A celebrity branding company is suing San Francisco restaurateur/lifestyle icon Ayesha Curry for breach of contract, saying that it’s thanks only to their efforts that the International Smoke collaborator netted TV deals, cookbook contracts, and more.
The Associated Press reports that Ayesha Curry, an at least part-time San Francisco resident, print magazine magnate, and face (alongside local restaurateur Michael Mina) of barbecue mini-chain International Smoke, is facing a $10 million lawsuit from a company named Flutie Entertainment — which, per its website, “creates limitless opportunities for storytellers, trendsetters, icons, and thought leaders who shape popular culture.”
According to the suit, which was filed in Los Angeles Superior Court, Curry “had a modest following for her social media and food blog,” but was mainly known as the wife of Golden State Warrior Steph Curry when she began working with Flutie five years ago. and it was due to the company’s “significant and unprecedented results” that she landed gigs like Food Network production Ayesha’s Home Kitchen and a hosting role on ABC’s Great American Baking Show (a show that was eventually pulled from the network’s roster following sexual misconduct allegations against pastry chef/show judge Johnny Iuzzini), as well as several other roles in food-related businesses.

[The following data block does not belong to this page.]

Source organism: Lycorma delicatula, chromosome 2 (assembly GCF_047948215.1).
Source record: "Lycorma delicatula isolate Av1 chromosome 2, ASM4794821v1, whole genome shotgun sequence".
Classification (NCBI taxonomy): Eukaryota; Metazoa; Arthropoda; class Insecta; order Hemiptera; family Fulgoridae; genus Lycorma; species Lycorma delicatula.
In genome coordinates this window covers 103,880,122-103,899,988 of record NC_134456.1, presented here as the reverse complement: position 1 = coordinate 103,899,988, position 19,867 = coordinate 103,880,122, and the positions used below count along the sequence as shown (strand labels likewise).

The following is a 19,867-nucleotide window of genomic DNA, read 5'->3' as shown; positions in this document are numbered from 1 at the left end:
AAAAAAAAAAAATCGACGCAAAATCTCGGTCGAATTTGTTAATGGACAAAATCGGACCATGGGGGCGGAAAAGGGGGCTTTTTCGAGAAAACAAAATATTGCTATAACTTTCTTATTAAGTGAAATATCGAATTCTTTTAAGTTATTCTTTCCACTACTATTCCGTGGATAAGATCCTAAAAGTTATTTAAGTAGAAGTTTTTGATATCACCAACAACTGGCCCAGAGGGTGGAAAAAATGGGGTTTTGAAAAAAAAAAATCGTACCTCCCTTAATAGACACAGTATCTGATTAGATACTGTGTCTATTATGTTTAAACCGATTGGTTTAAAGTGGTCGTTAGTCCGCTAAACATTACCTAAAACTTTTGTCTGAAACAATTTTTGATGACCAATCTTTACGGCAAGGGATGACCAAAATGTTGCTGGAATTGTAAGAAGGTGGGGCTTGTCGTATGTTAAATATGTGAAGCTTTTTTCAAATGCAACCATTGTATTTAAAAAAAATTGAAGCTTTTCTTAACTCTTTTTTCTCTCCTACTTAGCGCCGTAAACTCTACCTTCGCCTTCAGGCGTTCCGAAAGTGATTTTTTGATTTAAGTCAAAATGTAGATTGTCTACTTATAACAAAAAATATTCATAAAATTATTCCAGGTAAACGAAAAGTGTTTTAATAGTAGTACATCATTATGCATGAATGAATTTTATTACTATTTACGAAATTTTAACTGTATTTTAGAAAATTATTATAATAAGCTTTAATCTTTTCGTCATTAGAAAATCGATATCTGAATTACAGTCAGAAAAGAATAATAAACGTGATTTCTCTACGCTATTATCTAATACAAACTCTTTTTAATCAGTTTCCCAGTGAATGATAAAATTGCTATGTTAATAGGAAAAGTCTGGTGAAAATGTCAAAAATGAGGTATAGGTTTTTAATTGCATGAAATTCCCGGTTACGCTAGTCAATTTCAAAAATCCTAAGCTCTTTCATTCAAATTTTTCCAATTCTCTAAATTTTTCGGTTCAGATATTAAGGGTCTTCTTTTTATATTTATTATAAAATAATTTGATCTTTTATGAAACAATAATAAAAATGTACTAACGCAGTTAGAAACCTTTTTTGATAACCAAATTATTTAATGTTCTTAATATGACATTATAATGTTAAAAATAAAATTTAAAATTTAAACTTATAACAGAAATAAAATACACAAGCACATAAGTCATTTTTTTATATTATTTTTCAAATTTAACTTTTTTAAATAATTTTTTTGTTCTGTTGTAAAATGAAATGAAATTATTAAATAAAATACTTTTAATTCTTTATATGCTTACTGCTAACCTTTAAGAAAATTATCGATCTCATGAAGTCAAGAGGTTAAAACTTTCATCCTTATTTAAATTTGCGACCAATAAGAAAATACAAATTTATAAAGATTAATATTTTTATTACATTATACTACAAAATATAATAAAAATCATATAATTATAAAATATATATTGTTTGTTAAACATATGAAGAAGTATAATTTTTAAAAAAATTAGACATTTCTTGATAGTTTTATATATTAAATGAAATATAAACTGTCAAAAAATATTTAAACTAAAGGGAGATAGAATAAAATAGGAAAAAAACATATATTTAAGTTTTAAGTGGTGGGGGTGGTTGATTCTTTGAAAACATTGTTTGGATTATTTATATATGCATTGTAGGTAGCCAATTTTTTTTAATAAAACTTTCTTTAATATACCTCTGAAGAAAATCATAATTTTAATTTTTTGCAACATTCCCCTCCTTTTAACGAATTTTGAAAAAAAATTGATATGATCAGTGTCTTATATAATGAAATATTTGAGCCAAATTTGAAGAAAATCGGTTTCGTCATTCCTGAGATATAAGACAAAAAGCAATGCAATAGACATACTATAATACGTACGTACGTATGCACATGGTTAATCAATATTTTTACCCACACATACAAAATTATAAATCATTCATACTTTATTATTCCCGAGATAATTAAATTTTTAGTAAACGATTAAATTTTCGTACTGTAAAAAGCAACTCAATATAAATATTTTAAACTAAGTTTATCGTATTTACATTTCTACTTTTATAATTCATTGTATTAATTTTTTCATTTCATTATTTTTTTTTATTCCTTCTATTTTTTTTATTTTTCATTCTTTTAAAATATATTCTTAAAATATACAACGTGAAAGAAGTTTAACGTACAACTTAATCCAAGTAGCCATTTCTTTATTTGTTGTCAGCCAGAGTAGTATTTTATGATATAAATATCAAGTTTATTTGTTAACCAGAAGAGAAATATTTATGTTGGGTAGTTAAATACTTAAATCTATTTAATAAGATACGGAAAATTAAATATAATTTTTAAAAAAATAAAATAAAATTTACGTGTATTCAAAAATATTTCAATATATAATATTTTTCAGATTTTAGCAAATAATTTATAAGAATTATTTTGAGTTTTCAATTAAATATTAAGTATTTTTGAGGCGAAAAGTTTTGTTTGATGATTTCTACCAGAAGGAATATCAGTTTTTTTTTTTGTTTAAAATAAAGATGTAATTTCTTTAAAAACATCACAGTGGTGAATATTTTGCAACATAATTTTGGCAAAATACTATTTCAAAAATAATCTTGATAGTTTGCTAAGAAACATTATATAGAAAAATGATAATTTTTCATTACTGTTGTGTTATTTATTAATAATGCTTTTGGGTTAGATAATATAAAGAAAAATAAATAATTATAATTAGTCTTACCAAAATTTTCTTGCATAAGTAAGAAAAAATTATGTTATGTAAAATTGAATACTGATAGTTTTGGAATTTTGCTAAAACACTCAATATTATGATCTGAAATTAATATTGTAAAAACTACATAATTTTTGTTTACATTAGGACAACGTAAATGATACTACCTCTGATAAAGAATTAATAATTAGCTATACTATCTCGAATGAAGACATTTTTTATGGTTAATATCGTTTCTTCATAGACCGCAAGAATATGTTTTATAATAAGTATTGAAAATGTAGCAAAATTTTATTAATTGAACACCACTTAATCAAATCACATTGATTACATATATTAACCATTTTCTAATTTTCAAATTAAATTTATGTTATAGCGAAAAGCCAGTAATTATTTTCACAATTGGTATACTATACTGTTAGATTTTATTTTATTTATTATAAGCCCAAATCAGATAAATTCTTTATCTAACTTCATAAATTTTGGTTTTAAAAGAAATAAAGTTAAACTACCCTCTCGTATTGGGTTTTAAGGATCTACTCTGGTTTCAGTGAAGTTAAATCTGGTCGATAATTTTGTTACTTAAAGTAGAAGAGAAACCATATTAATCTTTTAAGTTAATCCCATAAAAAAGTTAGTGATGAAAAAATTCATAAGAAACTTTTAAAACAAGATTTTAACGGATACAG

In the suit, Flutie says that Curry ended her relationship with the company in May of 2019, and since then, she’s “essentially gutted and devalued Flutie Entertainment’s interests” in projects in which Flutie has a stake, including Homemade, a planned meal kit and kitchen product business. Curry hasn’t commented on the allegations, but has been vocal about another issue: the needs of students at the Oakland Unified School District and residents of Alameda County. With her husband, she’s recently announced an initiative to provide one million meals to community members during the Bay Area’s shelter in place, and has encouraged nationwide donations to area food banks.
And in other news...
- San Francisco’s school district has added some more meal pickup sites for students in need. [KRON 4]
- It’s been six years since iconic queer bar Esta Noche shuttered, so here’s a look back at its 35 year history as a LGBTQ+ space. [Bay Area Reporter]
- Coronavirus is exposing the gaps in a complex food distribution system that’s seeing farmers dump excess product while food banks report shortages. [Eater National]
- Oakland’s Community Foods Market is offering recipients of EBT benefits online ordering and curbside pickup, a relative rarity for folks using CalFresh (aka food stamps) and other support programs. [SF Chronicle]
- 54-year-old East Bay institution Top Dog says that its politics prevent it from taking government benefits, as “there’s always something of a catch.” [SF Gate]
- Santa Cruz protein delivery company Real Good Fish has expanded its delivery area to customers across seven Western states. [San Jose Mercury News]
- Tertulia Coffee. a less than four-year-old Oakland coffee shop known for its displays of work from “emerging artists of color,” has closed for good. [Hoodline]
- With the business crowd gone from downtown San Francisco, local food trucks are trying to figure out a way forward. [SF Gate]
- It seems almost pointless to bring up articles about dining room design, but this item on Mamahuhu’s interiors is a nice reminder that eating at a niftily-designed place can be half the fun. [The Spaces]
- For the first time since 1946, there will be no elephant ears or funnel cakes at the Marin County Fairgrounds this summer, as the event has been canceled. That’s a bummer, but the image they used to announce the cancellation is pretty fantastic. [Marin County Fair/Instagram]